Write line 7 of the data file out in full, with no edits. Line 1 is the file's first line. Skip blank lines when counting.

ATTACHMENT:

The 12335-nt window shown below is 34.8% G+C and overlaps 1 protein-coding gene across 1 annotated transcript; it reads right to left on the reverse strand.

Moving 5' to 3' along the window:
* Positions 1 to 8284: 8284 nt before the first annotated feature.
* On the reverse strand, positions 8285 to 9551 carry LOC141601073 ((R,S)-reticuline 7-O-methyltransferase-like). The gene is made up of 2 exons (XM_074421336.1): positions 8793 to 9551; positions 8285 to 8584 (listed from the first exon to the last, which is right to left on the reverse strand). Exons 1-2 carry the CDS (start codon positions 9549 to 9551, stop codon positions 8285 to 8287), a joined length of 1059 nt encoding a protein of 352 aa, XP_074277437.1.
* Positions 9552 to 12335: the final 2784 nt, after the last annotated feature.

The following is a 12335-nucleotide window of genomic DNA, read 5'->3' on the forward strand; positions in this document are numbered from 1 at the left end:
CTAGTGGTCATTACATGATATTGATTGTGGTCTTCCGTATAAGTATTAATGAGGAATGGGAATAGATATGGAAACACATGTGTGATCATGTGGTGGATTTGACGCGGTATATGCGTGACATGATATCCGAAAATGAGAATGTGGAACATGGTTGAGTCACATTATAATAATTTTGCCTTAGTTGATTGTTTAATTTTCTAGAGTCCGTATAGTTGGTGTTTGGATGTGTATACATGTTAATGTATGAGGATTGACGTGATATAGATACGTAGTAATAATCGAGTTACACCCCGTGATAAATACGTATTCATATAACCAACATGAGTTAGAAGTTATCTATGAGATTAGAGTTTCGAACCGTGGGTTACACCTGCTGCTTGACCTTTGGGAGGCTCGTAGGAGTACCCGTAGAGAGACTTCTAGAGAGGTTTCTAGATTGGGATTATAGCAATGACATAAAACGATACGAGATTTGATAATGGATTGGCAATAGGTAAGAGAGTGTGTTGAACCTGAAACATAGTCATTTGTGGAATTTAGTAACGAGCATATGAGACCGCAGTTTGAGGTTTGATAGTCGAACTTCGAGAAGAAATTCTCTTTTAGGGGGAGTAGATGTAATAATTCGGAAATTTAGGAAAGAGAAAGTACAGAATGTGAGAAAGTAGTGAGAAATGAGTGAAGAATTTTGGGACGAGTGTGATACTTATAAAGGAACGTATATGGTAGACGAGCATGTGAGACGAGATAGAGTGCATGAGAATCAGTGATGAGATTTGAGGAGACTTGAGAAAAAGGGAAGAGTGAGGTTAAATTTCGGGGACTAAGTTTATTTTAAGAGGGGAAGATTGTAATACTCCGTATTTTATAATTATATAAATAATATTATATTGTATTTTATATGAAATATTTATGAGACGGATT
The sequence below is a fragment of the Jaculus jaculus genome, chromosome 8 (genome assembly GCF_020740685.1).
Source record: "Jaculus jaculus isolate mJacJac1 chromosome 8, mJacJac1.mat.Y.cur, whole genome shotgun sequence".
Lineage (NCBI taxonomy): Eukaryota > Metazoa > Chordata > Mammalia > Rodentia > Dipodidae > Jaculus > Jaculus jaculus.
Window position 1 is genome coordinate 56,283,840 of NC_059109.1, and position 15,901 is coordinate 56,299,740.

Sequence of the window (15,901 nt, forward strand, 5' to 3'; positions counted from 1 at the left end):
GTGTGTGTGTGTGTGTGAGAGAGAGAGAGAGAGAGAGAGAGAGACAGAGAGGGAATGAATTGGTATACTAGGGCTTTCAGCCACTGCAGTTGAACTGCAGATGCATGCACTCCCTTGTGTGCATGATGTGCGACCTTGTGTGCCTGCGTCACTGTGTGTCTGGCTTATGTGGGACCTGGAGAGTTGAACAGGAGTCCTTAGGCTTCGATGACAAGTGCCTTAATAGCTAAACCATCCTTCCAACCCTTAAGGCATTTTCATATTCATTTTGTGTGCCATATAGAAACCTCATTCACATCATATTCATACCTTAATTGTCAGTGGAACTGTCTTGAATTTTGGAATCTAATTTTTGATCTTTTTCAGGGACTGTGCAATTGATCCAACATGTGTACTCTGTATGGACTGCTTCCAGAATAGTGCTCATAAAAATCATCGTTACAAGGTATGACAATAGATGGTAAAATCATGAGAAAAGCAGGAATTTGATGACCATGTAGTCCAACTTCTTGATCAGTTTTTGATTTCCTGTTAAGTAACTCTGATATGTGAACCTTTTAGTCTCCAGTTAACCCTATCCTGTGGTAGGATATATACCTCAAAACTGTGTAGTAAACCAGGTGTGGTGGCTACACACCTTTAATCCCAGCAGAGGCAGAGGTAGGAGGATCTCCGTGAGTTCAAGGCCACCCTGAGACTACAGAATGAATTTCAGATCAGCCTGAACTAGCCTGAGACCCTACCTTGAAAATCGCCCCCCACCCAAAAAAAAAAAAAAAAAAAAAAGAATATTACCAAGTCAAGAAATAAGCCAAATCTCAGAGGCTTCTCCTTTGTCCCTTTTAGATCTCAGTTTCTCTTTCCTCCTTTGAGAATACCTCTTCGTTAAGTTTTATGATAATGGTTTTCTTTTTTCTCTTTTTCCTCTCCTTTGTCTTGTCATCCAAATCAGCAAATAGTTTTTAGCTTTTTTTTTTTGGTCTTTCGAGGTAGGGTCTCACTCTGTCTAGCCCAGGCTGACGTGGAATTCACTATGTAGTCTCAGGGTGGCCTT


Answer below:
CTAGTGGTCATTACATGATATTGATTGTGGTCTTCCGTATAAGTATTAATGAGGAATGGGAATAGATATGGAAACACATGTGTGATCATGTGGTGGATTTGACGCGGTATATGCGTGACATGATATCCGAAAATGAGAATGTGGAACATGGTTGAGTCACATTATAATAATTTTGCCTTAGTTGATTGTTTAATTTTCTAGAGTCCGTATAGTTGGTGTTTGGATGTGTATACATGTTAATGTATGAGGATTGACGTGATATAGATACGTAGTAATAATCGAGTTACACCCCGTGATAAATACGTATTCATATAACCAACATGAGTTAGAAGTTATCTATGAGATTAGAGTTTCGAACCGTGGGTTACACCTGCTGCTTGACCTTTGGGAGGCTCGTAGGAGTACCCGTAGAGAGACTTCTAGAGAGGTTTCTAGATTGGGATTATAGCAATGACATAAAACGATACGAGATTTGATAATGGATTGGCAATAGGTAAGAGAGTGTGTTGAACCTGAAACATAGTCATTTGTGGAATTTAGTAACGAGCATATGAGACCGCAGTTTGAGGTTTGATAGTCGAACTTCGAGAAGAAATTCTCTTTTAGGGGGAGTAGATGTAATAATTCGGAAATTTAGGAAAGAGAAAGTACAGAATGTGAGAAAGTAGTGAGAAATGAGTGAAGAATTTTGGGACGAGTGTGATACTTATAAAGGAACGTATATGGTAGACGAGCATGTGAGACGAGATAGAGTGCATGAGAATCAGTGATGAGATTTGAGGAGACTTGAGAAAAAGGGAAGAGTGAGGTTAAATTTCGGGGACTAAGTTTATTTTAAGAGGGGAAGATTGTAATACTCCGTATTTTATAATTATATAAATAATATTATATTGTATTTTATATGAAATATTTATGAGACGGATT